Words We Should Stop Using


Jacob Smith, Culture Reporter

Sticks and stones may break our bones but words will never hurt us, right? Not to doubt the wisdom of childhood proverbs, but words can hurt. The words we use in our everyday lives affect others deeply. They affect how we view others and how others view themselves. Oftentimes the effects of our words are not immediately apparent, but rather show themselves through our culture and social norms. It is especially important to note that this is not just a general societal phenomenon. Everything from the country you live in to your local friend group is built on the back of words. Inside jokes that would get you in trouble outside your friend group, insults as a way to show affection, and topics you avoid for your friends’ sakes are all built on an understanding of what your words mean and how you use them. It is because words hold such power that it is important to examine how we use them. Are their words we should no longer use? 

When asked about words that may be dated, discriminatory, or offensive, Takeshia Brown, Director of The Office of Multicultural Affairs here at Georgia Southern, believes “it’s important to acknowledge that a lot of those words, depending upon who’s using the words, the context in which the words are used, still hold offensive feelings, still hold connotations that could be problematic hurtful or cause malicious intent,” but also that she is “cautious with putting a blanket statement out that says we should ban certain things.” She believes that simply banning words would prevent necessary conversation. In a sense, getting people to understand why some words shouldn’t be used is equally as important as getting them to stop using them. Brown also pointed out that some communities have successfully reclaimed some terms, and now wear them as a badge of honor or term of endearment. Queer, the Q in LGBTQ, was originally a term used to deride others. It’s original usage carried the meaning of “perverse” or “weird” but now is used as an identifier by those it was once meant to discriminate against. 

Reclaimed terms are an example of evolution in our language. This evolution is necessary and natural for any language. It is in this manner that language can better reflect the culture of modern times. Of course, whether or not those terms should be reclaimed or not are usually up to the communities affected by them. Some examples of words that likely will not be reclaimed are “Redskins” or “Eskimo” as both are derogatory and are applied to people who already have proper identifiers in the first place, various Native American tribes and the Inuit people respectively. While some terms or phrases have had their connotations changed over time, others have been edited to better reflect the times. The phrase “eenie meenie miney mo” seems innocent enough at first, but have you ever wondered why the rhyme calls for you to “grab a tiger by the toe?” Before children were tasked with somehow grabbing the toe of a deadly cat, the version of the rhyme most popular among schoolchildren during the late 1800’s instead used the n-word. For obvious reasons, this version is not as popular today. Though “eenie meenie miney mo” is a further example of the evolution of language, as there are numerous variations on the rhyme. Some with more lines, others with less. In fact the origins of the rhyme are unclear and clearly predate its earliest recordings since they were first documented in New York, Scotland, Ireland and other countries with similar nonsense words.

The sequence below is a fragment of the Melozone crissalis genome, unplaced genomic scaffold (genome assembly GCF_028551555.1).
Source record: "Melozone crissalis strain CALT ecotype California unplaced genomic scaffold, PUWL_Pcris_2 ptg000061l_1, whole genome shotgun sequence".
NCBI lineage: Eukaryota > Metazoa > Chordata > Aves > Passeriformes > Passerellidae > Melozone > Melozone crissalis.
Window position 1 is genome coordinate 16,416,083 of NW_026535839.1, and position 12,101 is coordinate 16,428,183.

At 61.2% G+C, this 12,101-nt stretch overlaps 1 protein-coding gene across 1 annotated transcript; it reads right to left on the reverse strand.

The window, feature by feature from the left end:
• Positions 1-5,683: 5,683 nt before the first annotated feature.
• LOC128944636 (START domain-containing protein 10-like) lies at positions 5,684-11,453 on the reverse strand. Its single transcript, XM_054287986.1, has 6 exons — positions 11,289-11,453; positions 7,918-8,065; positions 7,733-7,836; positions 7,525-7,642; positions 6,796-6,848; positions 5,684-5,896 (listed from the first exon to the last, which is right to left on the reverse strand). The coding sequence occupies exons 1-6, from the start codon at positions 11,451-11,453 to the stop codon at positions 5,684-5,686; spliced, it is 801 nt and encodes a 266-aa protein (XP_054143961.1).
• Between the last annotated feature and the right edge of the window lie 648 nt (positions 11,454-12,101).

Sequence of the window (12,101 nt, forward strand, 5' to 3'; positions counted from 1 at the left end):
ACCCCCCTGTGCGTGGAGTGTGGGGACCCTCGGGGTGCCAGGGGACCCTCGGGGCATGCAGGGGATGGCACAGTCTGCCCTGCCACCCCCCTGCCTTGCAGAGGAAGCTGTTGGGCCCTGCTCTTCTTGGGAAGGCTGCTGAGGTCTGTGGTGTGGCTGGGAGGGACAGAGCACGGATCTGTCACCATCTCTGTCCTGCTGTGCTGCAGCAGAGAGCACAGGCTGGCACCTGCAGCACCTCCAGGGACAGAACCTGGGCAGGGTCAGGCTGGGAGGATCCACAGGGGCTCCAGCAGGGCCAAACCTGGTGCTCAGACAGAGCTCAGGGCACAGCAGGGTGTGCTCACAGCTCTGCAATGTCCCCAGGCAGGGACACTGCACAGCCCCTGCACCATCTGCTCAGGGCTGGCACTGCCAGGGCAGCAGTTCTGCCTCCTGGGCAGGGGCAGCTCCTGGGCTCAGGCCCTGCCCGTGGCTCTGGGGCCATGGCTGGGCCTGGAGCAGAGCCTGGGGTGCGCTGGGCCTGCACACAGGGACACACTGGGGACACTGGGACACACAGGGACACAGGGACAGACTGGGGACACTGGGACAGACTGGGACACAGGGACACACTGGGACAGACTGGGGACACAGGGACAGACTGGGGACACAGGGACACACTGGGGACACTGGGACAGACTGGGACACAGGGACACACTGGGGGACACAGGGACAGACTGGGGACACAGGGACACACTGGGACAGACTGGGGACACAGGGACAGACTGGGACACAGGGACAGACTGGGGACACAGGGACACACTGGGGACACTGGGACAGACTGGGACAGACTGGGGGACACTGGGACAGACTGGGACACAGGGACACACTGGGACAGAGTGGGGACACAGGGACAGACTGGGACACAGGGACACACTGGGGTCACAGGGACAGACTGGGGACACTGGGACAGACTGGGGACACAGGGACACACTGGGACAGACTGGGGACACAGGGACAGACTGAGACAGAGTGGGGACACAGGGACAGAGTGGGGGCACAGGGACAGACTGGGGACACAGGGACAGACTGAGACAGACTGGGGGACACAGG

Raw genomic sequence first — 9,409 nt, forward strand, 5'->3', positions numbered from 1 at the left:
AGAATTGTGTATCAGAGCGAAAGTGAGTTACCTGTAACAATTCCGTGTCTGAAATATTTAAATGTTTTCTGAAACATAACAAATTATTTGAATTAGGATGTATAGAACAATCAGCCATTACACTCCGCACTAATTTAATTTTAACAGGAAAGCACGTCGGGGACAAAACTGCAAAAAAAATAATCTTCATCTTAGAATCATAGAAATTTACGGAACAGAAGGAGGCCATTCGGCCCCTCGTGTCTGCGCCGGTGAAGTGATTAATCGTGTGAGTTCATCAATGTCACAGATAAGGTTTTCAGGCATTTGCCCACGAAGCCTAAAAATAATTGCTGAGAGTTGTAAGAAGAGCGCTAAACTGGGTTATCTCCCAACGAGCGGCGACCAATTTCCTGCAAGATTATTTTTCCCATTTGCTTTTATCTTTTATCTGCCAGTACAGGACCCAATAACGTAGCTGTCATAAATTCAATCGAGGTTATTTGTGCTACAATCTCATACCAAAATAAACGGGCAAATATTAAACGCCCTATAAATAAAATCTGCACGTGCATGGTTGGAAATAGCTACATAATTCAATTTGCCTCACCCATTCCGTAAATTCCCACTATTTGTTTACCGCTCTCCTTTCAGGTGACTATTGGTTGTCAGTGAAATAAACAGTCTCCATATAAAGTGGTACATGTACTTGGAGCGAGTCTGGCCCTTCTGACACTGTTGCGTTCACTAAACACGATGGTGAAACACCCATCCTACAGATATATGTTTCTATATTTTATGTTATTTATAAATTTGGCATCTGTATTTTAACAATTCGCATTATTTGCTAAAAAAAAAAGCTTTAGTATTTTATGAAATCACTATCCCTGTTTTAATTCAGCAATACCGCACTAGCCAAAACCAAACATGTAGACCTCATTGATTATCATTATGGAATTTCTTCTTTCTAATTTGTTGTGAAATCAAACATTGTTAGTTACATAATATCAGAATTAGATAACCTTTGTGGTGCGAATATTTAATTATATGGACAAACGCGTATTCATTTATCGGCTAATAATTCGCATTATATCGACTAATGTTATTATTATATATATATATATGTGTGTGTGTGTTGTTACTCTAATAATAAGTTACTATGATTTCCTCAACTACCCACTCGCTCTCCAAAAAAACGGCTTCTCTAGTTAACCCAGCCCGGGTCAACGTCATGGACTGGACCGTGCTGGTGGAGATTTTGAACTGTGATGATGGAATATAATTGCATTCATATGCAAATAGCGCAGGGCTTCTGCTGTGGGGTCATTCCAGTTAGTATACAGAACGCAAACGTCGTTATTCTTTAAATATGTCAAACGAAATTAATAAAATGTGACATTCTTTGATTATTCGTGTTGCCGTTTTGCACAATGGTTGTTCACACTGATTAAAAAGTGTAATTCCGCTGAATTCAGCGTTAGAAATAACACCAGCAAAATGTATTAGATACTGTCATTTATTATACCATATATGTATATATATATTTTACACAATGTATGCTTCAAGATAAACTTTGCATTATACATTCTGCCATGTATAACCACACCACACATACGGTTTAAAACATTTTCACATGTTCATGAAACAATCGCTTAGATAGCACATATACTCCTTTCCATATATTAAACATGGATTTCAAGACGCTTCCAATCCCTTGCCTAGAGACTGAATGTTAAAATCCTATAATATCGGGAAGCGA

Scaling things back once more to personal levels, it is important to note how much context and personal choice matter when talking about words. You might be close enough with your friends to casually call each other idiots, but if you were to greet some stranger by calling them an idiot, it would undoubtedly be very rude. Context matters, and it takes time to get to know someone or interact with them to understand that context. You aren’t going to be making jokes about car accidents if your friend just got into one. Being considerate and aware of others is important. It is this consideration that has led to some pushing for “people first language” when talking about people with disabilities. Rather than refer to someone as an alcoholic or a diabetic, you instead might choose to say “person with diabetes” or “person who suffers from alcoholism.” It may seem small, but even a minor change in how people are referred to can change perceptions. However, there is another side to this coin. Brown brought up that, “some people who identify as a disabled person will tell you that they want their identity to be labeled as a part of who they are.” She believes this to be an example of how we should let other people lead us in how they want to be treated and identified. 

It all comes down to being considerate and open minded. Instead of stubbornly refusing to censor yourself or immediately banning certain words, allow yourself to listen to others. Be willing to learn how to talk to people. Words are tools, each with their own uses. You don’t hammer a screw or drill a nail. You learn which tool is appropriate for the situation you’re in and act upon that knowledge. If everyone were to stop and listen to each other, you might find the world a more peaceful place.